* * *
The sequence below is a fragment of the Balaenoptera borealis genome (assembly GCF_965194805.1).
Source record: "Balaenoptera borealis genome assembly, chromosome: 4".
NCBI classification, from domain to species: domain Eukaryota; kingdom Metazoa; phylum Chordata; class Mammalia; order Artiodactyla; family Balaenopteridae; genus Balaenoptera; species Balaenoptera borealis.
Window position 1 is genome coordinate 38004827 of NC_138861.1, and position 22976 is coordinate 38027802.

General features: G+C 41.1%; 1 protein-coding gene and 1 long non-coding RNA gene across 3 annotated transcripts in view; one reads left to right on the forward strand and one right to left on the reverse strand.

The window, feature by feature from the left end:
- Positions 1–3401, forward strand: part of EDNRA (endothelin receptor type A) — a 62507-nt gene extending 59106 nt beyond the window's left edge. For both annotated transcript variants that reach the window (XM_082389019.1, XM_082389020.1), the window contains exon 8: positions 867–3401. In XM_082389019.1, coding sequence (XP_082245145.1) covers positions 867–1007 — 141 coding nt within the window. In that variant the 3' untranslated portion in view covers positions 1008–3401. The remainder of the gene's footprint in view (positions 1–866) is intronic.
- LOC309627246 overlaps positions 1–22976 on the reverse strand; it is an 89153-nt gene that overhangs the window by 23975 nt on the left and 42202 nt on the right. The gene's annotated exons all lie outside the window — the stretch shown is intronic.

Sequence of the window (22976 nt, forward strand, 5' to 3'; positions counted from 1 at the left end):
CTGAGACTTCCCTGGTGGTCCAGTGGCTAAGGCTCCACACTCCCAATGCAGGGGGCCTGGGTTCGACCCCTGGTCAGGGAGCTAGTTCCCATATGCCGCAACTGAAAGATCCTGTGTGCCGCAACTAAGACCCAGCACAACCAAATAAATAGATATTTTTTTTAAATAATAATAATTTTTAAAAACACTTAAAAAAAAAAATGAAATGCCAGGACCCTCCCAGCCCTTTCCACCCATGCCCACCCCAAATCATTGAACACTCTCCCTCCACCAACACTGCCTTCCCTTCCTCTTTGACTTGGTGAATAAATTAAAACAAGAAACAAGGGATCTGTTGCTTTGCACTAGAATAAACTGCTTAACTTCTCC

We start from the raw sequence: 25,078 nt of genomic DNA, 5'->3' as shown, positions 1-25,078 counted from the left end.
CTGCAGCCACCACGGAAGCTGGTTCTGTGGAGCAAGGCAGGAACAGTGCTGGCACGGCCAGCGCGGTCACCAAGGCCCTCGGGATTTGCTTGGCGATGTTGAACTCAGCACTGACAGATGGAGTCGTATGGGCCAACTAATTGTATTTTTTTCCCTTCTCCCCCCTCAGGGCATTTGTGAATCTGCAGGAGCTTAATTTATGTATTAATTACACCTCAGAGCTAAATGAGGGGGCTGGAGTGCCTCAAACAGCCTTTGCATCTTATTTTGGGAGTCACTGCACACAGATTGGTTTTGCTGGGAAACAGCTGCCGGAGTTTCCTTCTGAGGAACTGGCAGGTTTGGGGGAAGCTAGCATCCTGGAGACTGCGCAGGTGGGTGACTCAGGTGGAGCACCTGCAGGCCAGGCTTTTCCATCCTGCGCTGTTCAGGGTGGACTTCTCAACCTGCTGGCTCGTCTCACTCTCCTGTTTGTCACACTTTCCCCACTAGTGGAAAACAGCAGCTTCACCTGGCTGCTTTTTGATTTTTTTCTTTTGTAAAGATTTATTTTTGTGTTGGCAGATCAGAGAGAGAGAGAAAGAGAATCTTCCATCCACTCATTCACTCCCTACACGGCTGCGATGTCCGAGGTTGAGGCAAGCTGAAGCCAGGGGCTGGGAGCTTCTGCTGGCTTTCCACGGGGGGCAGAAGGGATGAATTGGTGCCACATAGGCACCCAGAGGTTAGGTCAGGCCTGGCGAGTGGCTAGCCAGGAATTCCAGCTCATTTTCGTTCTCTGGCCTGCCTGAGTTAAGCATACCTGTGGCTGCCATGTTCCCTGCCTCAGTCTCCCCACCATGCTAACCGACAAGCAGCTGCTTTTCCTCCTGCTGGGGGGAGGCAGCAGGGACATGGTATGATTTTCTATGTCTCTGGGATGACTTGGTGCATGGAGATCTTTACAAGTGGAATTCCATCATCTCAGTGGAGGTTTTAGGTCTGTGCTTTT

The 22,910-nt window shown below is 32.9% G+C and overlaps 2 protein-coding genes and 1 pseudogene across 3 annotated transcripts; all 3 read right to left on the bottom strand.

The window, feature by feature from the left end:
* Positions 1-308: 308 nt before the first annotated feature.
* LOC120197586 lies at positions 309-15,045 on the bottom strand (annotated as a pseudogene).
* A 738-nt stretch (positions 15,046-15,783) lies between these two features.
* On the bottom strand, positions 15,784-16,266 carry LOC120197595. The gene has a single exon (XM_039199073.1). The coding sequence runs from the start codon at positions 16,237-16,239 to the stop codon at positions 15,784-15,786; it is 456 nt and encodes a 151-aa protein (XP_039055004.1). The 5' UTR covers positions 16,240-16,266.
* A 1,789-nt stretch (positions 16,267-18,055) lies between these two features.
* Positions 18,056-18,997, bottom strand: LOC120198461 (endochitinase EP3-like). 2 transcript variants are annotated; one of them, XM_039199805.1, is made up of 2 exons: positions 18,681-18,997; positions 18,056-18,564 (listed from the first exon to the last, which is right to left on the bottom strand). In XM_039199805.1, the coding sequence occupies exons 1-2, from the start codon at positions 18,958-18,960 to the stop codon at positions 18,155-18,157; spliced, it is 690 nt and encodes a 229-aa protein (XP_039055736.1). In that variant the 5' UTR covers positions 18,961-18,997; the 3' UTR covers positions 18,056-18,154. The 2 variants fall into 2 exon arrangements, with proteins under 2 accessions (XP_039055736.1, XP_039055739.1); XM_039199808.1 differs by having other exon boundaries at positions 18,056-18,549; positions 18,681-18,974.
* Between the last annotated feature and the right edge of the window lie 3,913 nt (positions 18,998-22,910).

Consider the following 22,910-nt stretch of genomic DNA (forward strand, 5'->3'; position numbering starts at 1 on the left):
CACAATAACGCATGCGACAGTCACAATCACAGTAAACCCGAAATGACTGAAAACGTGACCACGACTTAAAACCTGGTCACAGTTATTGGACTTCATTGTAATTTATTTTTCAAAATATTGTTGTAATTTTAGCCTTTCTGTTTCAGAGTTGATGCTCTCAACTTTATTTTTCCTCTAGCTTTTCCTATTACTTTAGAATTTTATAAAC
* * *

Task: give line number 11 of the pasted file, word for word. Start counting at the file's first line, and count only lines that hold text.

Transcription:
We start from the raw sequence: 25,078 nt of genomic DNA, 5'->3' as shown, positions 1-25,078 counted from the left end.